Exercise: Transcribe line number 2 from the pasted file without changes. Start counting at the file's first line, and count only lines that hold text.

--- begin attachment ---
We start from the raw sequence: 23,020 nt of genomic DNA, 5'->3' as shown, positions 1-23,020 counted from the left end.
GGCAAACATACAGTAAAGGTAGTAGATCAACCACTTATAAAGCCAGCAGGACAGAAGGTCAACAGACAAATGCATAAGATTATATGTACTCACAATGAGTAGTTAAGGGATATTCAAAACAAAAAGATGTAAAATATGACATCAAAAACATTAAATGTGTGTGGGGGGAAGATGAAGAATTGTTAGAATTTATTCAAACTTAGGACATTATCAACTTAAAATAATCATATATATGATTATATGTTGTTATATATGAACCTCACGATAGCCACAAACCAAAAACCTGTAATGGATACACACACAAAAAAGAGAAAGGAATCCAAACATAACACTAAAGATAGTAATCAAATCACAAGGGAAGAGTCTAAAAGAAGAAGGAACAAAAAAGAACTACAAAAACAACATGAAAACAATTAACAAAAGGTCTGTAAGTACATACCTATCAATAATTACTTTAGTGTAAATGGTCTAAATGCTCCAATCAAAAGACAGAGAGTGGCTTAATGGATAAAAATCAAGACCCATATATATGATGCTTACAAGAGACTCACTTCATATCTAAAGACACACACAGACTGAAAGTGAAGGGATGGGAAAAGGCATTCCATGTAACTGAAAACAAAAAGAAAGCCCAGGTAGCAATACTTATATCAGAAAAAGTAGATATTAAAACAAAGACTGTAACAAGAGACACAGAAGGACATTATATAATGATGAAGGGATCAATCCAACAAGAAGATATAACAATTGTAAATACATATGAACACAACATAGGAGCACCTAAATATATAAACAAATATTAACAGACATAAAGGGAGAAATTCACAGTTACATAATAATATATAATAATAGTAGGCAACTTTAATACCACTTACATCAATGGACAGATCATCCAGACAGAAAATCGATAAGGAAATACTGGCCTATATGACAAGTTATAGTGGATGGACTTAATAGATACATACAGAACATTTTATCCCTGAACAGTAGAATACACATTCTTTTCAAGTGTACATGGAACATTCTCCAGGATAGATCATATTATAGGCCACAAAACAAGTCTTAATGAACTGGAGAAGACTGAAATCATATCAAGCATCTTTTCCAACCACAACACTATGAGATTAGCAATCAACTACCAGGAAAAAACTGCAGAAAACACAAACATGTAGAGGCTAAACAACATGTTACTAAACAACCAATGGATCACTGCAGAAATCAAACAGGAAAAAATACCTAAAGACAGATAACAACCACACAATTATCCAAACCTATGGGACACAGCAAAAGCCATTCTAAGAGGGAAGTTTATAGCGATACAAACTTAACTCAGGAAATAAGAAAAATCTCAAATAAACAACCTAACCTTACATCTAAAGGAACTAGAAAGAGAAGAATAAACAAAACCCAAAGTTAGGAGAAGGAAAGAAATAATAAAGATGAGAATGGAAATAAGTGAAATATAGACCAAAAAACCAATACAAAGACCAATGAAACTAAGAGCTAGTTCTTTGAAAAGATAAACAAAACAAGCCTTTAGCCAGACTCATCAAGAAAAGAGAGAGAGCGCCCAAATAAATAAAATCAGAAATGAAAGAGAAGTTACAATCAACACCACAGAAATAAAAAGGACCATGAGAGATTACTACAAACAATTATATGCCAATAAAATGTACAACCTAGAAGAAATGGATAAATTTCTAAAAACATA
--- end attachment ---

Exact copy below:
GGCAAACATACAGTAAAGGTAGTAGATCAACCACTTATAAAGCCAGCAGGACAGAAGGTCAACAGACAAATGCATAAGATTATATGTACTCACAATGAGTAGTTAAGGGATATTCAAAACAAAAAGATGTAAAATATGACATCAAAAACATTAAATGTGTGTGGGGGGAAGATGAAGAATTGTTAGAATTTATTCAAACTTAGGACATTATCAACTTAAAATAATCATATATATGATTATATGTTGTTATATATGAACCTCACGATAGCCACAAACCAAAAACCTGTAATGGATACACACACAAAAAAGAGAAAGGAATCCAAACATAACACTAAAGATAGTAATCAAATCACAAGGGAAGAGTCTAAAAGAAGAAGGAACAAAAAAGAACTACAAAAACAACATGAAAACAATTAACAAAAGGTCTGTAAGTACATACCTATCAATAATTACTTTAGTGTAAATGGTCTAAATGCTCCAATCAAAAGACAGAGAGTGGCTTAATGGATAAAAATCAAGACCCATATATATGATGCTTACAAGAGACTCACTTCATATCTAAAGACACACACAGACTGAAAGTGAAGGGATGGGAAAAGGCATTCCATGTAACTGAAAACAAAAAGAAAGCCCAGGTAGCAATACTTATATCAGAAAAAGTAGATATTAAAACAAAGACTGTAACAAGAGACACAGAAGGACATTATATAATGATGAAGGGATCAATCCAACAAGAAGATATAACAATTGTAAATACATATGAACACAACATAGGAGCACCTAAATATATAAACAAATATTAACAGACATAAAGGGAGAAATTCACAGTTACATAATAATATATAATAATAGTAGGCAACTTTAATACCACTTACATCAATGGACAGATCATCCAGACAGAAAATCGATAAGGAAATACTGGCCTATATGACAAGTTATAGTGGATGGACTTAATAGATACATACAGAACATTTTATCCCTGAACAGTAGAATACACATTCTTTTCAAGTGTACATGGAACATTCTCCAGGATAGATCATATTATAGGCCACAAAACAAGTCTTAATGAACTGGAGAAGACTGAAATCATATCAAGCATCTTTTCCAACCACAACACTATGAGATTAGCAATCAACTACCAGGAAAAAACTGCAGAAAACACAAACATGTAGAGGCTAAACAACATGTTACTAAACAACCAATGGATCACTGCAGAAATCAAACAGGAAAAAATACCTAAAGACAGATAACAACCACACAATTATCCAAACCTATGGGACACAGCAAAAGCCATTCTAAGAGGGAAGTTTATAGCGATACAAACTTAACTCAGGAAATAAGAAAAATCTCAAATAAACAACCTAACCTTACATCTAAAGGAACTAGAAAGAGAAGAATAAACAAAACCCAAAGTTAGGAGAAGGAAAGAAATAATAAAGATGAGAATGGAAATAAGTGAAATATAGACCAAAAAACCAATACAAAGACCAATGAAACTAAGAGCTAGTTCTTTGAAAAGATAAACAAAACAAGCCTTTAGCCAGACTCATCAAGAAAAGAGAGAGAGCGCCCAAATAAATAAAATCAGAAATGAAAGAGAAGTTACAATCAACACCACAGAAATAAAAAGGACCATGAGAGATTACTACAAACAATTATATGCCAATAAAATGTACAACCTAGAAGAAATGGATAAATTTCTAAAAACATA